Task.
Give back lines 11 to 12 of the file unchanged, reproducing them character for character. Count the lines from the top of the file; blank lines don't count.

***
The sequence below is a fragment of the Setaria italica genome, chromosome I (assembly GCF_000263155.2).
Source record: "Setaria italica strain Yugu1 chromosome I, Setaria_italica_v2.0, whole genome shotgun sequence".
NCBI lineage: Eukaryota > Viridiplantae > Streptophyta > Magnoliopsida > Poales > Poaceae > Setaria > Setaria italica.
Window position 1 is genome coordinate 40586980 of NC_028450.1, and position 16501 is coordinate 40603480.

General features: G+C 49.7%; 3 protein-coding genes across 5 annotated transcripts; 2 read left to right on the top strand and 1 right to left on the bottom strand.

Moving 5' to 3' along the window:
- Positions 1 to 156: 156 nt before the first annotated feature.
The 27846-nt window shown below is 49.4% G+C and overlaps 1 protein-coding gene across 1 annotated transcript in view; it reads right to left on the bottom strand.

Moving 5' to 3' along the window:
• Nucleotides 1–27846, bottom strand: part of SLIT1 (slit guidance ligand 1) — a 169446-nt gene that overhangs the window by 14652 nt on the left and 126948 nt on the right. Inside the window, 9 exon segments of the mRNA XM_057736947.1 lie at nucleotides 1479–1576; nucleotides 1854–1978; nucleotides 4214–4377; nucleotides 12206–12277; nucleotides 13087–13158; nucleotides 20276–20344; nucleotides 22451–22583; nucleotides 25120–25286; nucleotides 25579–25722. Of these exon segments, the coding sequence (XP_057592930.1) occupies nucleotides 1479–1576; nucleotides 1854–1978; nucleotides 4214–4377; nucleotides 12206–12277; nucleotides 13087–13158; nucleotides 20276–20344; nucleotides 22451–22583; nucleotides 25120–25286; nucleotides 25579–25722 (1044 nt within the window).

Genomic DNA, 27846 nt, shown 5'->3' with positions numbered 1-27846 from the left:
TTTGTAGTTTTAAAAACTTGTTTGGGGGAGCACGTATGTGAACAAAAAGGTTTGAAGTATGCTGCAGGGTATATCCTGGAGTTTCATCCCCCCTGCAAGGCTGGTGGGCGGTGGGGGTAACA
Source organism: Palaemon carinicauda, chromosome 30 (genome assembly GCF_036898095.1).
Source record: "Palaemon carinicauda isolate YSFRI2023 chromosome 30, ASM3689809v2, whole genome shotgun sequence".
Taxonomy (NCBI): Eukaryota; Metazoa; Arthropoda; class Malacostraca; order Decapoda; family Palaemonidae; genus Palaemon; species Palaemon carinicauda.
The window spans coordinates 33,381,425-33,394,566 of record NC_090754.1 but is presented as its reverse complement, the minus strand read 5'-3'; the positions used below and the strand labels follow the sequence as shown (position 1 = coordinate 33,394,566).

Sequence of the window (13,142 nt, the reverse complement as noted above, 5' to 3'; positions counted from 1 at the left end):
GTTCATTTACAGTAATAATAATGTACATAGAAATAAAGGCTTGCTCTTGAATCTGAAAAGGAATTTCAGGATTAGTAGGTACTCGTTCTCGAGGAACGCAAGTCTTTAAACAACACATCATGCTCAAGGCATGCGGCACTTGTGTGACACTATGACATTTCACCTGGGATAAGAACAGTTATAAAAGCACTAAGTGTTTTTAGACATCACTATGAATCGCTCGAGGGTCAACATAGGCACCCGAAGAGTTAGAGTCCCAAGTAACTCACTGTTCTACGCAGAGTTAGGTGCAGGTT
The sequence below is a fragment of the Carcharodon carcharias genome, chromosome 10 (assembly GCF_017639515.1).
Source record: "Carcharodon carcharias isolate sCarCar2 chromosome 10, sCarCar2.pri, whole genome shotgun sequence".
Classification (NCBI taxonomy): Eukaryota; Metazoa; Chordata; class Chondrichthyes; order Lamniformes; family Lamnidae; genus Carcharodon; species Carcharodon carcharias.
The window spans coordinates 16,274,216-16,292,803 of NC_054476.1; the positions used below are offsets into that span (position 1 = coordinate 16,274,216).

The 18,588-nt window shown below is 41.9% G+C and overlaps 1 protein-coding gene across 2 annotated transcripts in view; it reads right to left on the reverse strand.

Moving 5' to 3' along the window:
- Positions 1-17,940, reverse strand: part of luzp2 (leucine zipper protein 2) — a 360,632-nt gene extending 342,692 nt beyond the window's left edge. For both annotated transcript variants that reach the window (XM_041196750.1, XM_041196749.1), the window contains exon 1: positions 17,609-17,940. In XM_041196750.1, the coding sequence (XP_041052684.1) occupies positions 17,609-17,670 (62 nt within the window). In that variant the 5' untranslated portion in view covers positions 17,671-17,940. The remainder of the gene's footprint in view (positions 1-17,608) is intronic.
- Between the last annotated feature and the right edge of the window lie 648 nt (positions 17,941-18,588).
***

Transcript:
Genomic DNA, 27846 nt, shown 5'->3' with positions numbered 1-27846 from the left:
TTTGTAGTTTTAAAAACTTGTTTGGGGGAGCACGTATGTGAACAAAAAGGTTTGAAGTATGCTGCAGGGTATATCCTGGAGTTTCATCCCCCCTGCAAGGCTGGTGGGCGGTGGGGGTAACA